Imperfect Christmas
Imperfect Christmas

Our family mayhem while opening gifts

According to the unattainable standards of all lifestyle magazines, my Christmas holidays were absolutely imperfect! I was just browsing social media to see whether I was alone, and of course, I’m not. I read a friend’s post on Facebook where she asked whether or not it was okay to take down the tree and wrap up Christmas on December 26. After the holiday I had, I can understand how she feels.

A few days before Christmas, I was feeling really guilty about editing and posting articles on Mamiverse on how to do your Christmas shopping on time, deal with holiday stress and look stunning at holiday parties. My guilt stemmed from the fact that I was unsuccessful at all of the above this year, and I felt like a phony.

As of December 27, one of the gifts for the kiddos has still not arrived (I will save it for Reyes Magos). My paper Christmas cards, which I special ordered, are still sitting on a counter somewhere, and I’m starting to think I should just give up on signing, addressing, stamping and mailing them. They were not cheap, but time is money … and I have little free time. Maybe I can send them next year? Or maybe I should keep them as a reminder to just send e-cards from now on.

This year I decided I really wanted the kiddos to be excited about our house being all lit up, and not looking dark and scary next to the holiday lights extravaganza the neighbors had set up. So I bought Christmas lights, and had my sweetie stand precariously on a ladder while I gave him directions to set them up per-fect-ly! Then, not content with his doings, I stood precariously on the ladder myself and fixed them to look a bit better. Of course the very day my sister and her hubby arrived for the holidays, the whole string of lights came undone and have been hanging by a thread ever since. So we still look like that scary, possibly abandoned house where angels fear to tread! I have not gotten back on a shaky ladder to fix them, and I probably won’t get back on the ladder until it’s time to take them down. Sometime in March, right? If I have time.

Read Related: The Tradition Behind Three Kings’ Day

Imperfect Christmas 2

My 9-year old, excited because Santa brought the hat I would´t get her!

I had told my sister in law that the gift she suggested for my little one was fine, and when she received it, my kiddo looked at her auntie and said: “Thank you! (pause) Again?!” As in, she had received the same gift last year. Yikes. What kind of a mom doesn’t remember what her children received last year for Christmas?!?

The day we were all prepping to travel four hours to Miami to our Latin Nochebuena party with the family, my stepson got sick, the kind of sick where a kid vomits and has diarrhea at the same time. In the middle of the living room. By midnight he was fine, but then the bug must have traveled into my eldest’s system on Christmas Day. So she spent Christmas night (after the four hour drive back from Miami) sick as a dog, with me on all fours in the bathroom cleaning up after her. Not a pretty sight. But if you’re a mom, I’m sure you can relate.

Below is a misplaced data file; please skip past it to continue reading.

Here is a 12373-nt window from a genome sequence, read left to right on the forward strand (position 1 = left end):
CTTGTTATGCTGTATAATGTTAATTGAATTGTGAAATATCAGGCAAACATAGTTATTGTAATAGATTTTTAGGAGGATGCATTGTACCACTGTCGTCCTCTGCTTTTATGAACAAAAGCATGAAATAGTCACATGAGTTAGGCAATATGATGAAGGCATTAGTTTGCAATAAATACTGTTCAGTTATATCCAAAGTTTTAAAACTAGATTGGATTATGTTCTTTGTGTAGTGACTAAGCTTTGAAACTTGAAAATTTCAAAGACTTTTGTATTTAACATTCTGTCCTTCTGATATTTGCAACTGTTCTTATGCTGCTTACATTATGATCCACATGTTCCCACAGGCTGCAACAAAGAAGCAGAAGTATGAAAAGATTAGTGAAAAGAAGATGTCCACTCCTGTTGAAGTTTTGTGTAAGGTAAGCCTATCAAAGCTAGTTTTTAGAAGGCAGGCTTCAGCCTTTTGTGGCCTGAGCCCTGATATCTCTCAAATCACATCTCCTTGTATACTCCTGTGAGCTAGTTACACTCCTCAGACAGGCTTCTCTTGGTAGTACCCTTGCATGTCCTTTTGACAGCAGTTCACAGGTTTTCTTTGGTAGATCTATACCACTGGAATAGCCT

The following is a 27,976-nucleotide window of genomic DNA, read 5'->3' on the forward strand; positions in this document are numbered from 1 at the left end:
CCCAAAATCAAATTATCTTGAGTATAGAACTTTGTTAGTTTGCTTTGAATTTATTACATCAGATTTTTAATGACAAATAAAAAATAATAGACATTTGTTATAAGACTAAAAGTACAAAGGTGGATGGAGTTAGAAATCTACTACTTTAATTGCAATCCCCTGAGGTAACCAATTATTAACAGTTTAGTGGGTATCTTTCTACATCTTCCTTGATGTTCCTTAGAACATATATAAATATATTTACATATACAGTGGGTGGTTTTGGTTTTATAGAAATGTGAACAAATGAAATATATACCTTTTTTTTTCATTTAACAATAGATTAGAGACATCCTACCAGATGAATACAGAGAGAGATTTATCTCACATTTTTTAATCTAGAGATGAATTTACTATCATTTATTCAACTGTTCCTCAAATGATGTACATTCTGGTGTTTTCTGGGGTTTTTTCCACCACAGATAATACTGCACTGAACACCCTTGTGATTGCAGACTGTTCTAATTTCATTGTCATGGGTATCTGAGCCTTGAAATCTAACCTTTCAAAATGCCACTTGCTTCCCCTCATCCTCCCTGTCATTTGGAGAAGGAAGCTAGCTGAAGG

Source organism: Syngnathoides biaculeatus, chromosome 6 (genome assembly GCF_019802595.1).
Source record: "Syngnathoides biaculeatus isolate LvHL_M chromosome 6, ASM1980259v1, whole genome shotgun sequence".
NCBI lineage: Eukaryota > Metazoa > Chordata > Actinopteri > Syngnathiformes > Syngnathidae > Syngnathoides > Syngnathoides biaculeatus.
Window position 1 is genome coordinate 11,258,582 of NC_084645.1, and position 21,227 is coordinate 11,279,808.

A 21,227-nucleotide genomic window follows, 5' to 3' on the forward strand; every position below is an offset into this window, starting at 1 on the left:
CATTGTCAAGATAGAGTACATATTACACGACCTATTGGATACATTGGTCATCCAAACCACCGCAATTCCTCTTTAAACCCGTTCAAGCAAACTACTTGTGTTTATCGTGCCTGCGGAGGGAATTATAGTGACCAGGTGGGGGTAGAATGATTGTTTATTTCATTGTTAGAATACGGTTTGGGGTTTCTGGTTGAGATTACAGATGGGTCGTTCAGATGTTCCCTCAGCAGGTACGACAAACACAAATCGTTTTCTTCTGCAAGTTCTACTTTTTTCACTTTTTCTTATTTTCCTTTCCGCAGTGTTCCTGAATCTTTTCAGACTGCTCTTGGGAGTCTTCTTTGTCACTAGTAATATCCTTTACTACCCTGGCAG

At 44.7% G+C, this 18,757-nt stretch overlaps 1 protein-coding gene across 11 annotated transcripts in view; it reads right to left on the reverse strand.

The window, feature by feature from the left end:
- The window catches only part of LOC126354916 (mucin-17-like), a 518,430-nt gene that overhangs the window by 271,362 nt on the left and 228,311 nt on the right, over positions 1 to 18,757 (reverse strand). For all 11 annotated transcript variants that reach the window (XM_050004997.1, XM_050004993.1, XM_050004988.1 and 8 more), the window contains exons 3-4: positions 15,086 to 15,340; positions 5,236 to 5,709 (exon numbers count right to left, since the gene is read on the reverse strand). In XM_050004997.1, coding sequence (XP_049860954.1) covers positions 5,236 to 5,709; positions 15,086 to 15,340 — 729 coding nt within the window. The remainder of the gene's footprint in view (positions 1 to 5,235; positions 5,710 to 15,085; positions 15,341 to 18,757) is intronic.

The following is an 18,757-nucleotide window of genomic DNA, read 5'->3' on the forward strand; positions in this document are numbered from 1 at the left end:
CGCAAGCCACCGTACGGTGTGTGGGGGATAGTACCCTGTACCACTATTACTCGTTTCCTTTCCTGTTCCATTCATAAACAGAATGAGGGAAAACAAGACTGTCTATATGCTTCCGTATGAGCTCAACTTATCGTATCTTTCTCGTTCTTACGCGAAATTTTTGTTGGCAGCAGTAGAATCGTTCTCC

I did not have time to go to the hairdresser or have my nails done so I could look and feel fresh and elegantly decked out in my holiday apparel. No time to curl my hair, shave my legs or have a great beauty sleep or “me time” to destress before the big day.

Then there were the meltdowns: my youngest, 9, freaked out when her auntie dared touch the Elf on the Shelf, because “now she won’t be able to fly to Santa to tell him how good I’ve beeeeeeen!” (Um, wait, she’s yelling that and being a brat about the whole thing! Does that qualify as being good? And, isn’t she just a bit too old for meltdowns?)

I confess, I HAD to do a little regifting number, because there was no time or money to run out last minute for that person I forgot about, because I was too busy trying to remembering everyone else.

I did not cook the desserts we were asked to take to the Nochebuena party … we bought them ready-made and they certainly weren’t Martha Stewart pretty.

Oh well. But in the end, it was all good:

My 9-year old still believes in Santa (yes, I’m one of those old-fashioned lie-to-your-kids-about-Santa moms), and the three kids claim this was the I spent time with loved ones and aside from some much appreciated material gifts, I got the best gift of all: the gift of gratitude.

I’m grateful that this year I did not have to accept charity for my kiddos as I have in the past. I’m grateful that I have my health. I’m grateful that I can help others. And I’m especially grateful for being able to write all this down and know that it may help someone, somewhere, realize that an imperfect holiday is perhaps the best kind. These are after all, First World problems.

Now, how was your Christmas?